Having a pet can be a boon to body and soul—especially as we age.
"Seniors can benefit substantially from pet ownership," says Richard B. Ford, D.V.M., M.S., a veterinarian.
Pets offer companionship, something to nurture, unconditional love, and a sense of security in new situations. And pets can relieve stress, which may help explain why studies have found that pet owners have lower blood pressure and cholesterol levels.
"Taking care of a creature that cares about you and responds to you is a real antidote and preventive medicine for loneliness and depression," says Lynette A. Hart, Ph.D., an animal behavior specialist.
The fact that you have to attend to a living creature gives structure to your life. If you have to feed your pet, you're more likely to get moving in the morning. The opportunity to nurture fills an essential need that can no longer be filled by grown children or by grandchildren who may not live near.
Pets provide us with the kind of nonjudgmental love we all need but probably don't get enough of. Everyone needs to laugh and play, no matter what our age. There's great joy in tossing a ball around or playing keep-away with your dog and Rover's favorite toy.
Pets can also fill a social role in older adults' lives. "For seniors who are uncomfortable with social relationships or in starting new ones after a spouse has passed away, having a pet offers an opportunity to meet other people, to talk about your pet," adds Dr. Ford.
California researchers outfitted older adults with tape recorders, then sent them out to walk their dogs. They found the dogs accounted for a lot of conversations. The owners talked constantly to their pets, and when they encountered a friend, the dogs were a major topic of conversation—even when the pet owners were walking without their dogs.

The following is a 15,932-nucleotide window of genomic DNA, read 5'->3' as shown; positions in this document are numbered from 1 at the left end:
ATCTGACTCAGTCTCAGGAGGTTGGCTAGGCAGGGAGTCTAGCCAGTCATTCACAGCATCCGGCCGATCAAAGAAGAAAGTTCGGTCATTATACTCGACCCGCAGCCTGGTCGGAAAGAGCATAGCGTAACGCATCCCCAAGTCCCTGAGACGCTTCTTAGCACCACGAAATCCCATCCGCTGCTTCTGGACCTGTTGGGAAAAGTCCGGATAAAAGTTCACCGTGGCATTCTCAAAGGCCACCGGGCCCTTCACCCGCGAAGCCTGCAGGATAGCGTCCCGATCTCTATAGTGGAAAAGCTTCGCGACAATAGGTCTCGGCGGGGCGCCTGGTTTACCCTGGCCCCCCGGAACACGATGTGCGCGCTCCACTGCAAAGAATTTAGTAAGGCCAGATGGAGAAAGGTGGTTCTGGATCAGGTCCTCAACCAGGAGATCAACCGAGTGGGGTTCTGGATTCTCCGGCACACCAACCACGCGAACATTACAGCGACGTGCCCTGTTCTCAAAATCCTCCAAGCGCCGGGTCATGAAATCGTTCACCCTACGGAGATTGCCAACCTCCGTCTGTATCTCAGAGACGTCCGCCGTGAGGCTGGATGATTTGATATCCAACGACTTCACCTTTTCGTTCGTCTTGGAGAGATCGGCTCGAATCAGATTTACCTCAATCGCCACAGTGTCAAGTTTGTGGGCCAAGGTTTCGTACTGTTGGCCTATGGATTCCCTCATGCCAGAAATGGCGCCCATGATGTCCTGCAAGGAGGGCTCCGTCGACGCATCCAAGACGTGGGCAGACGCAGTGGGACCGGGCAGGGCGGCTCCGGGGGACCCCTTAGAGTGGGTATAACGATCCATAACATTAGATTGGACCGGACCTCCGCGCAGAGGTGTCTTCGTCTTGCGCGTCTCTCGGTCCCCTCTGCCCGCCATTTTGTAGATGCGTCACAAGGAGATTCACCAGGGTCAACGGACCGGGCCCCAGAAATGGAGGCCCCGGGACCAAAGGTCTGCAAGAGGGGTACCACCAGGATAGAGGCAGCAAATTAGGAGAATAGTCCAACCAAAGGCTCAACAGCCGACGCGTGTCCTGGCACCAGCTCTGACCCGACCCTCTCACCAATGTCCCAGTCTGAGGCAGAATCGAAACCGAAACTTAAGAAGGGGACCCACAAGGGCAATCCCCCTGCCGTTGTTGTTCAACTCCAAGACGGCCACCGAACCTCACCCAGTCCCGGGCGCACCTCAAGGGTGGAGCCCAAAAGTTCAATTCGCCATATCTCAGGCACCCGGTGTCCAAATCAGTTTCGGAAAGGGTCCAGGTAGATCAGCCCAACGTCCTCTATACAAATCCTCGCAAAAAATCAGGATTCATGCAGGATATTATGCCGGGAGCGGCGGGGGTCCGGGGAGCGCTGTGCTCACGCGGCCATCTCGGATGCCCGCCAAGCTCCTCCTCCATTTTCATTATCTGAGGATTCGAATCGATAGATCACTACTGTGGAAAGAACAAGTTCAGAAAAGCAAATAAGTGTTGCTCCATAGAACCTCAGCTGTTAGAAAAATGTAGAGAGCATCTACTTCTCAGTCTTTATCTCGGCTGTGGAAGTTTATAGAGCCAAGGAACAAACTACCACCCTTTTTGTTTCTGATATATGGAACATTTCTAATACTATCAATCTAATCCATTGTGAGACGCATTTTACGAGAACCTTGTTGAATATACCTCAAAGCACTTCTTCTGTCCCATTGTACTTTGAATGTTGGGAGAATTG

"It's like talking about the weather, only a lot more interesting," says Dr. Hart. This socializing effect is also true for people who are disabled. If they have a dog, peers are much more likely to approach them.
Pets also carry physiological benefits. "Walking a dog is exercise for both you and your pet," says Dr. Ford.
Just petting an animal lowers your blood pressure (and that of the animal). Older adults who take care of a pet tend to do better at eating, exercising, caring for themselves, and getting around.
Some studies have found that pet owners have lower cholesterol levels—and that a year after a heart attack, people who have pets have a better survival rate than those who don't.
Older adults who own pets visit their doctors less often than those who don't have pets, according to one California study. That's true even for people experiencing major stress, such as dealing with the loss of a loved one.
"Owning a pet in some way counteracts the effects of stress," says Judith M. Siegel, Ph.D., a public health specialist.
Interested in a pet? Dr. Ford suggests calling your local humane society or animal control society, a veterinarian, or a dog trainer. Avoid mismatches by selecting a pet appropriate to your lifestyle and mobility.
Training a boisterous puppy that will require a lot of exercise might seem too daunting. An adult dog is a better choice, but where do you look? "A lot of adult dogs given up to shelters are the last to be adopted," Dr. Ford says. "But some of them make the best pets for seniors because they are already housebroken and well trained, with good temperaments."
If you don't feel up to having a pet at home full time, one of your local animal societies might be able to link you with a volunteer willing to share a pet with you for a few hours each week. And in some programs, volunteers bring pets into nursing homes.
© 2014 Main Line Health